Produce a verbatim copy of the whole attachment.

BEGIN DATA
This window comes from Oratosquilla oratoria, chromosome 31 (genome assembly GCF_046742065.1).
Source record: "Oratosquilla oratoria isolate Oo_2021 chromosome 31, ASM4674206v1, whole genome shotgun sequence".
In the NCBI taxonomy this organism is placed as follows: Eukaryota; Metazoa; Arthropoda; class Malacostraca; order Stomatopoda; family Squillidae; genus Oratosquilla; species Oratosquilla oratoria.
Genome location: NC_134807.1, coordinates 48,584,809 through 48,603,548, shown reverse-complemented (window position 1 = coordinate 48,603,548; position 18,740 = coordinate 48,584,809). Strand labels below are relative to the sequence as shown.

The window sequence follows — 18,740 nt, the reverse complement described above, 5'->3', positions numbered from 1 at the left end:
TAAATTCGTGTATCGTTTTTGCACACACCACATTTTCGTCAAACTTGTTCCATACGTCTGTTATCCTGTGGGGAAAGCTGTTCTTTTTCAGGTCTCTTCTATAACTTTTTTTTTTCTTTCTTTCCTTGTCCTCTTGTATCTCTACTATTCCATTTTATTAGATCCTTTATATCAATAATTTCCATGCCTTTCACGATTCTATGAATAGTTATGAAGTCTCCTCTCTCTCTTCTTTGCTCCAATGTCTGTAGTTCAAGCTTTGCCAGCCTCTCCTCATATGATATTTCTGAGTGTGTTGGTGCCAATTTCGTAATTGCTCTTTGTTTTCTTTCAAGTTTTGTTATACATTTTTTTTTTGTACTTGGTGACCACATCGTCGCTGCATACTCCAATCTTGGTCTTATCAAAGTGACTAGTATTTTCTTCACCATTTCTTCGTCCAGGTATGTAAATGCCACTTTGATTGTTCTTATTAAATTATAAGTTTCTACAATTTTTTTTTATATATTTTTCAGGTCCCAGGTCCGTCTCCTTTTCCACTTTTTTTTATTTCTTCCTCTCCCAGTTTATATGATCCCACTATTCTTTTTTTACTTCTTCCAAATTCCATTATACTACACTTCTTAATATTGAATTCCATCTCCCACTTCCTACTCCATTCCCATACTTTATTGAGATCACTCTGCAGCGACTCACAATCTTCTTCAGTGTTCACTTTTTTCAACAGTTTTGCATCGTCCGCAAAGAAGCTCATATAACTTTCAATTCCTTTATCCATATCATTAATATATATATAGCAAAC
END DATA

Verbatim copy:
This window comes from Oratosquilla oratoria, chromosome 31 (genome assembly GCF_046742065.1).
Source record: "Oratosquilla oratoria isolate Oo_2021 chromosome 31, ASM4674206v1, whole genome shotgun sequence".
In the NCBI taxonomy this organism is placed as follows: Eukaryota; Metazoa; Arthropoda; class Malacostraca; order Stomatopoda; family Squillidae; genus Oratosquilla; species Oratosquilla oratoria.
Genome location: NC_134807.1, coordinates 48,584,809 through 48,603,548, shown reverse-complemented (window position 1 = coordinate 48,603,548; position 18,740 = coordinate 48,584,809). Strand labels below are relative to the sequence as shown.

The window sequence follows — 18,740 nt, the reverse complement described above, 5'->3', positions numbered from 1 at the left end:
TAAATTCGTGTATCGTTTTTGCACACACCACATTTTCGTCAAACTTGTTCCATACGTCTGTTATCCTGTGGGGAAAGCTGTTCTTTTTCAGGTCTCTTCTATAACTTTTTTTTTTCTTTCTTTCCTTGTCCTCTTGTATCTCTACTATTCCATTTTATTAGATCCTTTATATCAATAATTTCCATGCCTTTCACGATTCTATGAATAGTTATGAAGTCTCCTCTCTCTCTTCTTTGCTCCAATGTCTGTAGTTCAAGCTTTGCCAGCCTCTCCTCATATGATATTTCTGAGTGTGTTGGTGCCAATTTCGTAATTGCTCTTTGTTTTCTTTCAAGTTTTGTTATACATTTTTTTTTTGTACTTGGTGACCACATCGTCGCTGCATACTCCAATCTTGGTCTTATCAAAGTGACTAGTATTTTCTTCACCATTTCTTCGTCCAGGTATGTAAATGCCACTTTGATTGTTCTTATTAAATTATAAGTTTCTACAATTTTTTTTTATATATTTTTCAGGTCCCAGGTCCGTCTCCTTTTCCACTTTTTTTTATTTCTTCCTCTCCCAGTTTATATGATCCCACTATTCTTTTTTTACTTCTTCCAAATTCCATTATACTACACTTCTTAATATTGAATTCCATCTCCCACTTCCTACTCCATTCCCATACTTTATTGAGATCACTCTGCAGCGACTCACAATCTTCTTCAGTGTTCACTTTTTTCAACAGTTTTGCATCGTCCGCAAAGAAGCTCATATAACTTTCAATTCCTTTATCCATATCATTAATATATATATAGCAAAC